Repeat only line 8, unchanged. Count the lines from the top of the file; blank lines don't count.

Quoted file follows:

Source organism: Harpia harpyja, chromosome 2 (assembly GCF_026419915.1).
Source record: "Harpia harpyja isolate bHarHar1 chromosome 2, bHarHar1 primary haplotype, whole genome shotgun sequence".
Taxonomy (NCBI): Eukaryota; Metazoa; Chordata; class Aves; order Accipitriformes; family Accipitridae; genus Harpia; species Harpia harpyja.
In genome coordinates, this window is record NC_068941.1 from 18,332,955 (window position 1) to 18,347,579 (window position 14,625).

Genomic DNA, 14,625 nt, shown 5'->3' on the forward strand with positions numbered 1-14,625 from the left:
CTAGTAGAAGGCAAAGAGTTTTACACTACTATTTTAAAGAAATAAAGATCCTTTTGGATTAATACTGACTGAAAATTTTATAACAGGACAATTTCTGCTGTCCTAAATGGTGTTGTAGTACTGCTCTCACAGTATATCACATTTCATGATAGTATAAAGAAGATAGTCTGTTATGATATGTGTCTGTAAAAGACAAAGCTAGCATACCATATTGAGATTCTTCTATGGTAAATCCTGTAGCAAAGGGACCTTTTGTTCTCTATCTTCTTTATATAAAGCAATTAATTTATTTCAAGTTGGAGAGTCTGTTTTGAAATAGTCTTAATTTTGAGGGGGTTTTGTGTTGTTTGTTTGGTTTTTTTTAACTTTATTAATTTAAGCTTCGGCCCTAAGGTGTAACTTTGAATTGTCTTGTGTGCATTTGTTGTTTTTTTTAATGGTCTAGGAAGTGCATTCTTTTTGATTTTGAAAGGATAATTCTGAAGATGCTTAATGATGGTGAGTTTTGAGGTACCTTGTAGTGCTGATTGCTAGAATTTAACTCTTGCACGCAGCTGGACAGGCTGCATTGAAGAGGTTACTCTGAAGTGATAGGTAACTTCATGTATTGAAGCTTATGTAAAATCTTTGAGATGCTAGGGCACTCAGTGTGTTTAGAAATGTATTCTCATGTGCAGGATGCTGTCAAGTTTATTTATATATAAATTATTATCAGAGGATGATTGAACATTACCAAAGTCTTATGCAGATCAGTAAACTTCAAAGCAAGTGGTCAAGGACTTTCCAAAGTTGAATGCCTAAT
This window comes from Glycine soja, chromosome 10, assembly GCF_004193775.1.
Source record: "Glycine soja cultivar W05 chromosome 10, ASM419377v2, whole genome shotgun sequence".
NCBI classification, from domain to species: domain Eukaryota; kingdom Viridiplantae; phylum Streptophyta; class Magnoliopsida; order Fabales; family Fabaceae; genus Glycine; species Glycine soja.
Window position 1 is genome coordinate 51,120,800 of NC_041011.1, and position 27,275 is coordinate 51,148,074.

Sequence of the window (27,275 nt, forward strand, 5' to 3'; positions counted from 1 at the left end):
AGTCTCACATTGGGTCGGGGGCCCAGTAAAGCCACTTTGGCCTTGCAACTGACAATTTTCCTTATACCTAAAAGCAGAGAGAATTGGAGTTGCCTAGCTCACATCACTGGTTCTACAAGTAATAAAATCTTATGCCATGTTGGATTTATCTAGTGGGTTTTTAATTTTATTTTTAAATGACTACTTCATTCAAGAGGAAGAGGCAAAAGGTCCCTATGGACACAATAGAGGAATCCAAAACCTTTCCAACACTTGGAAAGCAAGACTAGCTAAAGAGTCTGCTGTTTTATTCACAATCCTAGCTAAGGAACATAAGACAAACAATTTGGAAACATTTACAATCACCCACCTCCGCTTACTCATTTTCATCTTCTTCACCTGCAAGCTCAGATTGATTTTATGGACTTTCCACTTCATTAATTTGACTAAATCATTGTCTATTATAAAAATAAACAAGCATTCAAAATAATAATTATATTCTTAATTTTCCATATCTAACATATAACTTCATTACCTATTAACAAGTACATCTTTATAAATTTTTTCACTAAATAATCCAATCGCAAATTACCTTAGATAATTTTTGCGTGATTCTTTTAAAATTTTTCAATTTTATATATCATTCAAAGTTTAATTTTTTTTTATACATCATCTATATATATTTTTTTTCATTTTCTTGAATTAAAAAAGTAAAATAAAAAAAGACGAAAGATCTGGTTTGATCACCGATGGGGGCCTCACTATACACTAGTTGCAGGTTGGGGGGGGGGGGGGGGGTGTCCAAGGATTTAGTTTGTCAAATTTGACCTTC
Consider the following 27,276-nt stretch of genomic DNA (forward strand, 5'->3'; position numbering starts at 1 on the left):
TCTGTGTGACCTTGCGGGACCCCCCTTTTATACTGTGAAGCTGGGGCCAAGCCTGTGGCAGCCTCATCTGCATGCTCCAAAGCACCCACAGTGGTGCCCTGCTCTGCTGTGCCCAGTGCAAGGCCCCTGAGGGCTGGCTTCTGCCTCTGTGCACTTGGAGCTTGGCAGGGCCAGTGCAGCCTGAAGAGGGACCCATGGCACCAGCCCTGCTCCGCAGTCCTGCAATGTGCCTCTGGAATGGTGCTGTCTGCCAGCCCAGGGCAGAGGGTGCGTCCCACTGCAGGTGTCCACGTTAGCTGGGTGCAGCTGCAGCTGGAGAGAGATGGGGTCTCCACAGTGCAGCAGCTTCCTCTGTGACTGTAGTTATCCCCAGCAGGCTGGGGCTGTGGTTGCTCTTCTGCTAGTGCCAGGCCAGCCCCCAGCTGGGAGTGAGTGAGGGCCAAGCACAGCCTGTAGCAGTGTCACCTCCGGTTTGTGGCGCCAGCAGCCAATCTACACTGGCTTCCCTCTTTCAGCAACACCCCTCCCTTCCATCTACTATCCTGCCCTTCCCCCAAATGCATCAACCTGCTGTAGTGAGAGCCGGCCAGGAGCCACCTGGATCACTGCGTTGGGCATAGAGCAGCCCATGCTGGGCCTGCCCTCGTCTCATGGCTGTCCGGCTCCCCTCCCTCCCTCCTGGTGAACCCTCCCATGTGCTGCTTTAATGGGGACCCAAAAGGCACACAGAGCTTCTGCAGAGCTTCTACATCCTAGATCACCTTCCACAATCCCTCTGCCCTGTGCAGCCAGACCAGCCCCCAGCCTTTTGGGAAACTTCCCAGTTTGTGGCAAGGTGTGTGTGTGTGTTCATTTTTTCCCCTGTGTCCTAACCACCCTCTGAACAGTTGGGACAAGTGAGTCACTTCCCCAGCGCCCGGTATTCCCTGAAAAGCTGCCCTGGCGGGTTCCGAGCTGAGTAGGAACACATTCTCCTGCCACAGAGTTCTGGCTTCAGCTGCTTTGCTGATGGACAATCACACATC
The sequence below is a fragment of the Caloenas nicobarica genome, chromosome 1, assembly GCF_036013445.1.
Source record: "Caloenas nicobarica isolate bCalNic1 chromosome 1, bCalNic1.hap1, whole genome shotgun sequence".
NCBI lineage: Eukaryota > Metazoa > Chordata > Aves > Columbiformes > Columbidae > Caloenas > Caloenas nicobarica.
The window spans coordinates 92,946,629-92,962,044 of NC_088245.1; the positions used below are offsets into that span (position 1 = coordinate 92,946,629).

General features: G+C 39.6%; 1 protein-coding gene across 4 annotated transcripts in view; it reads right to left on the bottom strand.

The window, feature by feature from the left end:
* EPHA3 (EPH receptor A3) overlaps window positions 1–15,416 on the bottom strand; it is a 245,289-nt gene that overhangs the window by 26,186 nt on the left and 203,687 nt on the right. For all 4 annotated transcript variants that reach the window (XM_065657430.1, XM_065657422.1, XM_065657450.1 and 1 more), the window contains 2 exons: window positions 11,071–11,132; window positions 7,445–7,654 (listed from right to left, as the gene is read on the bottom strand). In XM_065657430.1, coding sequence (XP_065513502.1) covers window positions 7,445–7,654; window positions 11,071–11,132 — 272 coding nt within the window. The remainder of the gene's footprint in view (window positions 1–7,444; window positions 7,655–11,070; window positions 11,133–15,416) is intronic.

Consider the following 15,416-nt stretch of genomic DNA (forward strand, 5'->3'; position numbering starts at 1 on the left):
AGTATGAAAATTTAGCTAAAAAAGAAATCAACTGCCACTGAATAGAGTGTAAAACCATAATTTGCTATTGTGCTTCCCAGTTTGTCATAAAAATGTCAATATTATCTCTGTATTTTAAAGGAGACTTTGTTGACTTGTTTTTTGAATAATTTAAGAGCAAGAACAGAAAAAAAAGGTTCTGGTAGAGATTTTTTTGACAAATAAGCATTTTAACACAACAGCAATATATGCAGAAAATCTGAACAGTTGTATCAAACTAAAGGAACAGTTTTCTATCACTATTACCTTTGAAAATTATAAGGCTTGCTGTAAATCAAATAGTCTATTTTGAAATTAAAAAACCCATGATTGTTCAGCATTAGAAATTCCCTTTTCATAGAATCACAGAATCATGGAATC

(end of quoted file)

Source record: "Glycine soja cultivar W05 chromosome 10, ASM419377v2, whole genome shotgun sequence".